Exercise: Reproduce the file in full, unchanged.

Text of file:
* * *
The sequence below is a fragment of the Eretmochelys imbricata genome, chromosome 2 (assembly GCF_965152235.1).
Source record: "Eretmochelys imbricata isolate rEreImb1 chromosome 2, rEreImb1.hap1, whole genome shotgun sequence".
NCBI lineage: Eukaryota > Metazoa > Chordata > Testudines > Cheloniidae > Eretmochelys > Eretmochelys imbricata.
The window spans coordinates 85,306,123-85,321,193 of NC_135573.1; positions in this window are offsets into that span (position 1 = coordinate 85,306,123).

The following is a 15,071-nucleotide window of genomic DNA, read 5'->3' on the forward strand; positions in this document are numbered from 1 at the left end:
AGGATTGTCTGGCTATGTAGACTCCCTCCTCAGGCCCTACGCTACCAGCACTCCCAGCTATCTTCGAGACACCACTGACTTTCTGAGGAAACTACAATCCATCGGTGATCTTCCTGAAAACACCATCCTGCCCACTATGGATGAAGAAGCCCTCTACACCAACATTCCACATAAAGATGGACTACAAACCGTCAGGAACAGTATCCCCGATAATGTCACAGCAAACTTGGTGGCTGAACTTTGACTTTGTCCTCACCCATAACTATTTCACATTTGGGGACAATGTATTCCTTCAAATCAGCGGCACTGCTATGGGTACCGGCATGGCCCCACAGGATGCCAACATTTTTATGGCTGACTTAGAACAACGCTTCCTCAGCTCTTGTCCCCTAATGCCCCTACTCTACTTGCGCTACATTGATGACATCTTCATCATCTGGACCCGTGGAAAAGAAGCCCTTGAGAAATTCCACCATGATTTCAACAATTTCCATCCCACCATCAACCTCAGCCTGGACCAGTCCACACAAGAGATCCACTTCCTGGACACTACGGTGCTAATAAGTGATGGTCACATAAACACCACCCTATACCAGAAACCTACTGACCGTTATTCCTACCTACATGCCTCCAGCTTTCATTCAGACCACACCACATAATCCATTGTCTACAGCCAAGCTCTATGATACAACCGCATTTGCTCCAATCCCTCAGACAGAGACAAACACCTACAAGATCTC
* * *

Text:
The sequence below is a fragment of the Eretmochelys imbricata genome, chromosome 2 (assembly GCF_965152235.1).
Source record: "Eretmochelys imbricata isolate rEreImb1 chromosome 2, rEreImb1.hap1, whole genome shotgun sequence".
NCBI lineage: Eukaryota > Metazoa > Chordata > Testudines > Cheloniidae > Eretmochelys > Eretmochelys imbricata.
The window spans coordinates 85,306,123-85,321,193 of NC_135573.1; positions in this window are offsets into that span (position 1 = coordinate 85,306,123).

The following is a 15,071-nucleotide window of genomic DNA, read 5'->3' on the forward strand; positions in this document are numbered from 1 at the left end:
AGGATTGTCTGGCTATGTAGACTCCCTCCTCAGGCCCTACGCTACCAGCACTCCCAGCTATCTTCGAGACACCACTGACTTTCTGAGGAAACTACAATCCATCGGTGATCTTCCTGAAAACACCATCCTGCCCACTATGGATGAAGAAGCCCTCTACACCAACATTCCACATAAAGATGGACTACAAACCGTCAGGAACAGTATCCCCGATAATGTCACAGCAAACTTGGTGGCTGAACTTTGACTTTGTCCTCACCCATAACTATTTCACATTTGGGGACAATGTATTCCTTCAAATCAGCGGCACTGCTATGGGTACCGGCATGGCCCCACAGGATGCCAACATTTTTATGGCTGACTTAGAACAACGCTTCCTCAGCTCTTGTCCCCTAATGCCCCTACTCTACTTGCGCTACATTGATGACATCTTCATCATCTGGACCCGTGGAAAAGAAGCCCTTGAGAAATTCCACCATGATTTCAACAATTTCCATCCCACCATCAACCTCAGCCTGGACCAGTCCACACAAGAGATCCACTTCCTGGACACTACGGTGCTAATAAGTGATGGTCACATAAACACCACCCTATACCAGAAACCTACTGACCGTTATTCCTACCTACATGCCTCCAGCTTTCATTCAGACCACACCACATAATCCATTGTCTACAGCCAAGCTCTATGATACAACCGCATTTGCTCCAATCCCTCAGACAGAGACAAACACCTACAAGATCTC